A. L. Bruce Estates was one of three largest owners of agricultural estates in colonial Nyasaland. Alexander Low Bruce, the son-in-law of David Livingstone, acquired a large estate at Magomero in the Shire Highlands of Nyasaland in 1893, together with two smaller ones. On his death, these estates were to operate as a trust to bring Christianity and Commerce to Central Africa. However his two sons later formed a commercial company which bought the estates from the trust. The company gained a reputation for the harsh exploitation and ill-treatment of its tenants under a labour system known by the African term “thangata“, which operated in the plantation cultivation of cotton and tobacco. This exploitation was one of the causes of the 1915 uprising led by John Chilembwe, which resulted in the deaths of three of the company’s European employees. After the failure of its own cotton and tobacco plantations, the company forced its tenants to grow tobacco rather than food on their own land and significantly underpaid them. Following almost three decades of losses, the Magomero estate was in poor condition, but the company was able to sell it at a profit between 1949 and 1952 because the government needed land for resettlement of African former tenants evicted from private estates. The company was liquidated in 1959.
Alexander Low Bruce was born in Edinburgh in 1839, the son of Robert Bruce and Ann Low, and he attended the Royal High School there. After leaving school, he went to work for the brewing firm of William Younger and Company at the age of 19. In his 20s, Bruce worked in the firm’s London office and in promoting its activities in North America. In 1876, he became a partner and joint manager of the main Edinburgh brewery. In 1887, Alexander Low Bruce became Deputy Chairman of Younger’s, and he had other significant financial interests. Bruce was an active member of the Liberal Party until the Irish Home Rule crisis of 1886 split the party and he became a leading Scottish member of the Liberal Unionist Party.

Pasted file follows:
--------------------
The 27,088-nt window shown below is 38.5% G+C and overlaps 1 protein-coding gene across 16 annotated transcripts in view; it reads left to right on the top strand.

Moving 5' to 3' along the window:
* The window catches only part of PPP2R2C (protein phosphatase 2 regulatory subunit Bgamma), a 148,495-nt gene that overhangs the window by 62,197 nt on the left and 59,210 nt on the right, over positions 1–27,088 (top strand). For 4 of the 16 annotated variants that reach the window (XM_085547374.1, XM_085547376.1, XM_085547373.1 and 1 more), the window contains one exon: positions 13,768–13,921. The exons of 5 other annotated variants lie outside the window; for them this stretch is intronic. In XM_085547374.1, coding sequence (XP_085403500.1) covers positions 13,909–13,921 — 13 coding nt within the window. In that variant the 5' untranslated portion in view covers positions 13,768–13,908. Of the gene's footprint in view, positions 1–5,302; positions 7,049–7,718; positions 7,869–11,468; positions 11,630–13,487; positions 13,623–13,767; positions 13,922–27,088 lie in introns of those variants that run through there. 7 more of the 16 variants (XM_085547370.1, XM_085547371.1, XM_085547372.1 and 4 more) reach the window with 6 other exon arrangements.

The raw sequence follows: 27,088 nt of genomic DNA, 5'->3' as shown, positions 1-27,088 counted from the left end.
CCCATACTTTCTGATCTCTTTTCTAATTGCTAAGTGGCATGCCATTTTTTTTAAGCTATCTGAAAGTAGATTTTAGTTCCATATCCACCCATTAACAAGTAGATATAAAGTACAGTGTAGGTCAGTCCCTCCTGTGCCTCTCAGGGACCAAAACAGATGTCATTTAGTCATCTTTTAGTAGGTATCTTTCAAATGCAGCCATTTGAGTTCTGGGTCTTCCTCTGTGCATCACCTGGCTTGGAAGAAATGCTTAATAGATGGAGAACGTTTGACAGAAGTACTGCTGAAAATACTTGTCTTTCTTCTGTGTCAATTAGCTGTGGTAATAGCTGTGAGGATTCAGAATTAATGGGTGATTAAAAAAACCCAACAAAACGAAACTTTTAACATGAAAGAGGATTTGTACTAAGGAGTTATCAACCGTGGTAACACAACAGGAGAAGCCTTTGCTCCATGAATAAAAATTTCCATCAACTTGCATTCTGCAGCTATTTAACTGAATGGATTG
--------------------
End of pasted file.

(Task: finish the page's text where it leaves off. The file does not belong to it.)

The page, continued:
Bruce married twice; by his first wife he had three children, Agnes (b. 1865), Robert (b. 1867) and Daniel (b. 1869), all born when he was living in Islington, Middlesex. In 1875, Alexander Low Bruce’s second marriage was to Agnes (1847–1912), the daughter of David Livingstone and his wife Mary (née Moffat). The Bruces had four children, David Livingstone Bruce (1877–1915), Mary Livingstone Bruce (1879–1883), Alexander Livingstone Bruce (1881–1954) and Annie Livingstone Bruce (1883–1954) who married Thomas Russell in 1909. Alexander Low Bruce shared Livingstone’s views on the role of legitimate trade in combating the East African slave trade and, after his marriage to Agnes Livingstone, Bruce’s interests turned towards the support of commercial and missionary organisations in East and Central Africa, and in 1888 he visited Kuruman, where Robert Moffat established his mission, and where his wife had been born. He was a founding member of the Royal Scottish Geographical Society and became a director of the African Lakes Company, which had interests in what is now Malawi, and of the Imperial British East Africa Company, with interests in Kenya.